Abstract:We consider the recovery of regression coefficients, denoted by $\boldsymbol{\beta}_0$, for a single index model (SIM) relating a binary outcome $Y$ to a set of possibly high dimensional covariates $\boldsymbol{X}$, based on a large but 'unlabeled' dataset $\mathcal{U}$, with $Y$ never observed. On $\mathcal{U}$, we fully observe $\boldsymbol{X}$ and additionally, a surrogate $S$ which, while not being strongly predictive of $Y$ throughout the entirety of its support, can forecast it with high accuracy when it assumes extreme values. Such datasets arise naturally in modern studies involving large databases such as electronic medical records (EMR) where $Y$, unlike $(\boldsymbol{X}, S)$, is difficult and/or expensive to obtain. In EMR studies, an example of $Y$ and $S$ would be the true disease phenotype and the count of the associated diagnostic codes respectively. Assuming another SIM for $S$ given $\boldsymbol{X}$, we show that under sparsity assumptions, we can recover $\boldsymbol{\beta}_0$ proportionally by simply fitting a least squares LASSO estimator to the subset of the observed data on $(\boldsymbol{X}, S)$ restricted to the extreme sets of $S$, with $Y$ imputed using the surrogacy of $S$. We obtain sharp finite sample performance bounds for our estimator, including deterministic deviation bounds and probabilistic guarantees. We demonstrate the effectiveness of our approach through multiple simulation studies, as well as by application to real data from an EMR study conducted at the Partners HealthCare Systems.

Via

Abstract:Concentration inequalities form an essential toolkit in the study of high-dimensional statistical methods. Most of the relevant statistics literature is based on the assumptions of sub-Gaussian/sub-exponential random vectors. In this paper, we bring together various probability inequalities for sums of independent random variables under much weaker exponential type (sub-Weibull) tail assumptions. These results extract a part sub-Gaussian tail behavior in finite samples, matching the asymptotics governed by the central limit theorem, and are compactly represented in terms of a new Orlicz quasi-norm - the Generalized Bernstein-Orlicz norm - that typifies such tail behaviors. We illustrate the usefulness of these inequalities through the analysis of four fundamental problems in high-dimensional statistics. In the first two problems, we study the rate of convergence of the sample covariance matrix in terms of the maximum elementwise norm and the maximum k-sub-matrix operator norm which are key quantities of interest in bootstrap procedures and high-dimensional structured covariance matrix estimation. The third example concerns the restricted eigenvalue condition, required in high dimensional linear regression, which we verify for all sub-Weibull random vectors under only marginal (not joint) tail assumptions on the covariates. To our knowledge, this is the first unified result obtained in such generality. In the final example, we consider the Lasso estimator for linear regression and establish its rate of convergence under much weaker tail assumptions (on the errors as well as the covariates) than those in the existing literature. The common feature in all our results is that the convergence rates under most exponential tails match the usual ones under sub-Gaussian assumptions. Finally, we also establish a high-dimensional CLT and tail bounds for empirical processes for sub-Weibulls.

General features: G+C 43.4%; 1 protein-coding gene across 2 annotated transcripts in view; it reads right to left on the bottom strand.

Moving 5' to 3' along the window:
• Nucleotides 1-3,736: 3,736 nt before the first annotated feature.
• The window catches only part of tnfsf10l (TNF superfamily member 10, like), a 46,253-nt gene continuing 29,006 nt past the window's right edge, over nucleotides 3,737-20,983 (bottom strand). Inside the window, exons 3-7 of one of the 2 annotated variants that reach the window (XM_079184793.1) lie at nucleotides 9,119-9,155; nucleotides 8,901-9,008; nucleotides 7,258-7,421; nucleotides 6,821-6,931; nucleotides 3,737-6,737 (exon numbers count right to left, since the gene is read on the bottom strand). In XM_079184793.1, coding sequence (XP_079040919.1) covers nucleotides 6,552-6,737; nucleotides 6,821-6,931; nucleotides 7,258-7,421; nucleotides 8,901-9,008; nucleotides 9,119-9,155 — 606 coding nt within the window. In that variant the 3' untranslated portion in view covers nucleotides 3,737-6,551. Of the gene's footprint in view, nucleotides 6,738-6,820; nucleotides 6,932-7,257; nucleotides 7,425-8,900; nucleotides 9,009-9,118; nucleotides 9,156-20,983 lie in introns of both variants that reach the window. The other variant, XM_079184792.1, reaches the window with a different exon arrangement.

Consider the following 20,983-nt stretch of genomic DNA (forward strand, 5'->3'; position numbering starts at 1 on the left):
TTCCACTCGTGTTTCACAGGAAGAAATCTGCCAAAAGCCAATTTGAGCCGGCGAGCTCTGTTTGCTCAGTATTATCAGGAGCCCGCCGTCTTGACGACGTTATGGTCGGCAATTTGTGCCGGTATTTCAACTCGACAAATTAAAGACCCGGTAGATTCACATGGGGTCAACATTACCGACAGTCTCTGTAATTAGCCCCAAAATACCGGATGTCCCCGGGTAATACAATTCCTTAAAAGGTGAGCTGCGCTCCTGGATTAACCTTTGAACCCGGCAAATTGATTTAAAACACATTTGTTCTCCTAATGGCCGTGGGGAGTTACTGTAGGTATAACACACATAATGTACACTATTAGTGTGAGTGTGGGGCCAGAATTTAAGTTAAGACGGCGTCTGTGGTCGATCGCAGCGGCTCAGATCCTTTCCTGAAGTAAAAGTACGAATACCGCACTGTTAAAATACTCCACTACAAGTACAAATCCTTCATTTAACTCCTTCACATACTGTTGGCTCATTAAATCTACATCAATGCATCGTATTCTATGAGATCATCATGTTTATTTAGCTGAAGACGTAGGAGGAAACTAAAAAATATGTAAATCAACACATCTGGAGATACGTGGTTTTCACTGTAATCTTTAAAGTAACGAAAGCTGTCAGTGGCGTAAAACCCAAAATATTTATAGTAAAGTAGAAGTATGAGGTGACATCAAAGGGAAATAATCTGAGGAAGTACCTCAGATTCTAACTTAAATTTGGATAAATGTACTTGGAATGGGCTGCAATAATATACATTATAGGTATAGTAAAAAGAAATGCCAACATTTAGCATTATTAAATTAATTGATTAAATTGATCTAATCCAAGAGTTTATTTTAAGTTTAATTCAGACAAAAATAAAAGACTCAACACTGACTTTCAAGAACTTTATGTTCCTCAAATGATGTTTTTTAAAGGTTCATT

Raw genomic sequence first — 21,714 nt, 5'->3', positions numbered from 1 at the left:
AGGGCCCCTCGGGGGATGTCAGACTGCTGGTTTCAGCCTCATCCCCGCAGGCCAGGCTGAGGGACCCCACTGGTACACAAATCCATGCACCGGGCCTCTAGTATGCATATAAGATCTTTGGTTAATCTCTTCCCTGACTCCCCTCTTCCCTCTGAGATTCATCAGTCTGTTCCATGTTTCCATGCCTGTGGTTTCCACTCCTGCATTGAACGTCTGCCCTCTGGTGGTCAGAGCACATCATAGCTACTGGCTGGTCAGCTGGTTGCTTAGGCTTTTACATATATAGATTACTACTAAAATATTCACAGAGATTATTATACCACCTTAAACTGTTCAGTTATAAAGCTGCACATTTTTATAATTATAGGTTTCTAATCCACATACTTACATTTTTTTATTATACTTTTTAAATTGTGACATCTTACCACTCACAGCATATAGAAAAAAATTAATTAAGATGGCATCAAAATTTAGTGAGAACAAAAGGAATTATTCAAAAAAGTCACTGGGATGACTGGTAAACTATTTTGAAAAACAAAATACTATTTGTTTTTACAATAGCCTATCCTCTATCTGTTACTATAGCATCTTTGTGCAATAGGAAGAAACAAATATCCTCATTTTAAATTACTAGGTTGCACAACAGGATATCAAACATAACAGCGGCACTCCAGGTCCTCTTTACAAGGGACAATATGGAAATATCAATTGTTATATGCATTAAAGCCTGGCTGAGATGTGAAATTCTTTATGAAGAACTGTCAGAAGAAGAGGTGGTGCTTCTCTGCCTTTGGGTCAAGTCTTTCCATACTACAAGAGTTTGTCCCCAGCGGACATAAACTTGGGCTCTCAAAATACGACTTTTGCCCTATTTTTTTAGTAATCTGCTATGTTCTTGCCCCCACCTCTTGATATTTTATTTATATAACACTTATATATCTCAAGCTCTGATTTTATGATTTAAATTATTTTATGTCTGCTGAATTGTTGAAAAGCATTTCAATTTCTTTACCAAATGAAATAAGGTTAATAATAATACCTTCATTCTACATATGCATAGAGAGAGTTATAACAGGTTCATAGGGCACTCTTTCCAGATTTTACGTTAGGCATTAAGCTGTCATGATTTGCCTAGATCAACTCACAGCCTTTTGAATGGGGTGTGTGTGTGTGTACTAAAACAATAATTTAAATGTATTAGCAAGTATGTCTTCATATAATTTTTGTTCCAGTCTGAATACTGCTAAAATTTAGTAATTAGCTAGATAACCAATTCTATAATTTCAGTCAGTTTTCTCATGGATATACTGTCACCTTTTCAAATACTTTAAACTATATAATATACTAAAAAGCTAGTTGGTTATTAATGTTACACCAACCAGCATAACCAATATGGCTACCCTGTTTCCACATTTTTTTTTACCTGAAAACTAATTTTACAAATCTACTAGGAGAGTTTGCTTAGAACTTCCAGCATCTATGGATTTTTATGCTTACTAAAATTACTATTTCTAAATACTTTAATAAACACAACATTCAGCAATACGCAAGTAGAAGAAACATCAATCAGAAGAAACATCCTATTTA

Via

Figures and Tables:

Abstract:We consider the linear regression problem under semi-supervised settings wherein the available data typically consists of: (i) a small or moderate sized 'labeled' data, and (ii) a much larger sized 'unlabeled' data. Such data arises naturally from settings where the outcome, unlike the covariates, is expensive to obtain, a frequent scenario in modern studies involving large databases like electronic medical records (EMR). Supervised estimators like the ordinary least squares (OLS) estimator utilize only the labeled data. It is often of interest to investigate if and when the unlabeled data can be exploited to improve estimation of the regression parameter in the adopted linear model. In this paper, we propose a class of 'Efficient and Adaptive Semi-Supervised Estimators' (EASE) to improve estimation efficiency. The EASE are two-step estimators adaptive to model mis-specification, leading to improved (optimal in some cases) efficiency under model mis-specification, and equal (optimal) efficiency under a linear model. This adaptive property, often unaddressed in the existing literature, is crucial for advocating 'safe' use of the unlabeled data. The construction of EASE primarily involves a flexible 'semi-non-parametric' imputation, including a smoothing step that works well even when the number of covariates is not small; and a follow up 'refitting' step along with a cross-validation (CV) strategy both of which have useful practical as well as theoretical implications towards addressing two important issues: under-smoothing and over-fitting. We establish asymptotic results including consistency, asymptotic normality and the adaptive properties of EASE. We also provide influence function expansions and a 'double' CV strategy for inference. The results are further validated through extensive simulations, followed by application to an EMR study on auto-immunity.

Via